Home | Download | ANTLRWorks | Wiki | About ANTLR | Contact | Support | Bugs | v2

Latest version is 3.5.3
Download now! »

» Home
» Download
» ANTLRWorks
» News
»Using ANTLR
» Documentation
» Articles
» Grammars
» File Sharing
» Runtime API
» Bug Tracking
»About ANTLR
» What is ANTLR
» Why use ANTLR
» Showcase
» Testimonials
» Getting Started
» Software License
» ANTLR WebLogs
» ANTLR Workshops

Support StringTemplate, ANTLR Project by making a donation! Terence often pays for things like the antlr.org server, conference travel, and this site design (that alone cost US$1000). Buy him a beer and pizza remotely ;)


About The ANTLR Parser Generator

ANTLR, ANother Tool for Language Recognition, is a language tool that provides a framework for constructing recognizers, compilers, and translators from grammatical descriptions containing actions in a variety of target languages. ANTLR automates the construction of language recognizers. From a formal grammar, ANTLR generates a program that determines whether sentences conform to that language. In other words, it's a program that writes other programs. By adding code snippets to the grammar, the recognizer becomes a translator or interpreter. ANTLR provides excellent support for intermediate-form tree construction, tree walking, translation and provides sophisticated automatic error recovery and reporting.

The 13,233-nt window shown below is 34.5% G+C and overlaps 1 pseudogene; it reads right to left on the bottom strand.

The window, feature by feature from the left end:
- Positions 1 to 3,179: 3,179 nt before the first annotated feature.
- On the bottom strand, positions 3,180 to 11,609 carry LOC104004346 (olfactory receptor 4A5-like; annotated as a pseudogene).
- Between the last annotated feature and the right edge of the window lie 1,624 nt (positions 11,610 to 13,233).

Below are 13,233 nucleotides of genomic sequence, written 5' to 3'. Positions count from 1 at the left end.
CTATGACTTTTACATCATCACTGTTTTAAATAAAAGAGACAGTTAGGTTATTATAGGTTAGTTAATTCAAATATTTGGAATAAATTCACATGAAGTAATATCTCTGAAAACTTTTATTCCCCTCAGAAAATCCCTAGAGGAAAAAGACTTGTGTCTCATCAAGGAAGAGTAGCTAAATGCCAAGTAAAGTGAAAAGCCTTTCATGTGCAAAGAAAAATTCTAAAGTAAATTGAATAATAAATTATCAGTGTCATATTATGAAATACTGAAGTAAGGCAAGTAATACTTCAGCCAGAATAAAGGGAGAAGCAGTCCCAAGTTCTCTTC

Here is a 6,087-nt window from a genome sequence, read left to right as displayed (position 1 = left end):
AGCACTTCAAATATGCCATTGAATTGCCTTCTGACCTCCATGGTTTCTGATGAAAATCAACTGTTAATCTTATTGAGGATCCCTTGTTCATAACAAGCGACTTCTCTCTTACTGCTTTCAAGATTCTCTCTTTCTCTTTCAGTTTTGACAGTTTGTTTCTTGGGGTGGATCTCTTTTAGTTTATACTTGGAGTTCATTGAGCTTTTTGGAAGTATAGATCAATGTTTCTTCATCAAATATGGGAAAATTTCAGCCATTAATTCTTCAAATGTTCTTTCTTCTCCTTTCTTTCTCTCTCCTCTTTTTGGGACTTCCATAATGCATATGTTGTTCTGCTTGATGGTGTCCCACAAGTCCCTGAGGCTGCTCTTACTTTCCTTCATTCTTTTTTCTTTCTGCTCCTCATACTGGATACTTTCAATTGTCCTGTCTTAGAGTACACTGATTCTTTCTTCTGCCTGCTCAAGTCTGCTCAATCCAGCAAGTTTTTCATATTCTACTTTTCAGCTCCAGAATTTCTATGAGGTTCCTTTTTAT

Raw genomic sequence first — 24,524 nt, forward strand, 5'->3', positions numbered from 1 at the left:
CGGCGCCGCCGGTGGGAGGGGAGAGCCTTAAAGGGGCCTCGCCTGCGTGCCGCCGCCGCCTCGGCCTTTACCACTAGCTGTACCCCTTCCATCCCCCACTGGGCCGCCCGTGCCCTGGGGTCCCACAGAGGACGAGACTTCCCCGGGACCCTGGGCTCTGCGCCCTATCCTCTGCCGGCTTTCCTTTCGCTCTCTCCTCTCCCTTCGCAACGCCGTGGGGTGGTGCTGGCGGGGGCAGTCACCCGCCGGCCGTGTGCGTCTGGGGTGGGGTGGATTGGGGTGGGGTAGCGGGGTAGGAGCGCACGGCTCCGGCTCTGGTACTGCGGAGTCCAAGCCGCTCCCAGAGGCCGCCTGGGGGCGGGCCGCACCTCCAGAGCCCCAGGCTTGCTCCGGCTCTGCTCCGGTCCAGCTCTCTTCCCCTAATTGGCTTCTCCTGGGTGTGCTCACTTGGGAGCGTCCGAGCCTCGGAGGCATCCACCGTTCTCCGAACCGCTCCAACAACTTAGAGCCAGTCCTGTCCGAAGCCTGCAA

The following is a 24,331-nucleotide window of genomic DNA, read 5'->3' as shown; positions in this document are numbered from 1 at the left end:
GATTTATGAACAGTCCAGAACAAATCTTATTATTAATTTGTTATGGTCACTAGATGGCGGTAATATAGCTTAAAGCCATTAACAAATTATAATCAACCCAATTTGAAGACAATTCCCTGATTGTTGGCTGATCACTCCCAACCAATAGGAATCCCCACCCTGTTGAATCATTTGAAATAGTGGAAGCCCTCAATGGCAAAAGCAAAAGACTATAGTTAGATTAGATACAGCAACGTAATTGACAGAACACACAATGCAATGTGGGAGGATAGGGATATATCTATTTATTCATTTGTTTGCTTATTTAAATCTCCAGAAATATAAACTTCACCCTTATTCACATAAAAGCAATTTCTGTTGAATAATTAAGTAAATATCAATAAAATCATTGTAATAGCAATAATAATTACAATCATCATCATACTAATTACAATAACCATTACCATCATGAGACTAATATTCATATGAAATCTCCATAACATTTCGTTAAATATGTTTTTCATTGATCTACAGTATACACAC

There are currently about 5,000 ANTLR source downloads a month and is included on all Linux and OS X distributions. ANTLR is widely used because it's easy to understand, powerful, flexible, generates human-readable output, comes with complete source under the BSD license, is actively supported, and usually allows you to write actions in your favorite language.

ANTLR v3 is a completely rewritten version and is the culmination of nearly 20 years of experience building language tools. The goal of version 3 was to provide a really clean source base and to significantly clean up the syntax and semantics of the ANTLR grammar meta-language. While there are significant enhancements based upon new and exciting research, the tool retains its strong mojo and should feel very familiar to ANTLR v2 users. See What is the difference between ANTLR v2 and v3? The core tool is written by Terence Parr, the lunatic behind the previous two versions. v3 took four years of frantic coding and research effort (please see credit).

Terence Parr is the maniac behind ANTLR and has been working on ANTLR since 1989. He is a professor of computer science at the University of San Francisco. Together with his colleagues, Terence has made a number of fundamental contributions to parsing theory and language tool construction, leading to the resurgence of LL(k)-based recognition tools.

Here is a chronological history and list for ANTLR. See ANTLR software license. ANTLR v3 is a complete rewrite of the ANTLR parser generator and is the culmination of over 15 years of experience building language tools. The software represents nearly four years of frantic coding and research effort.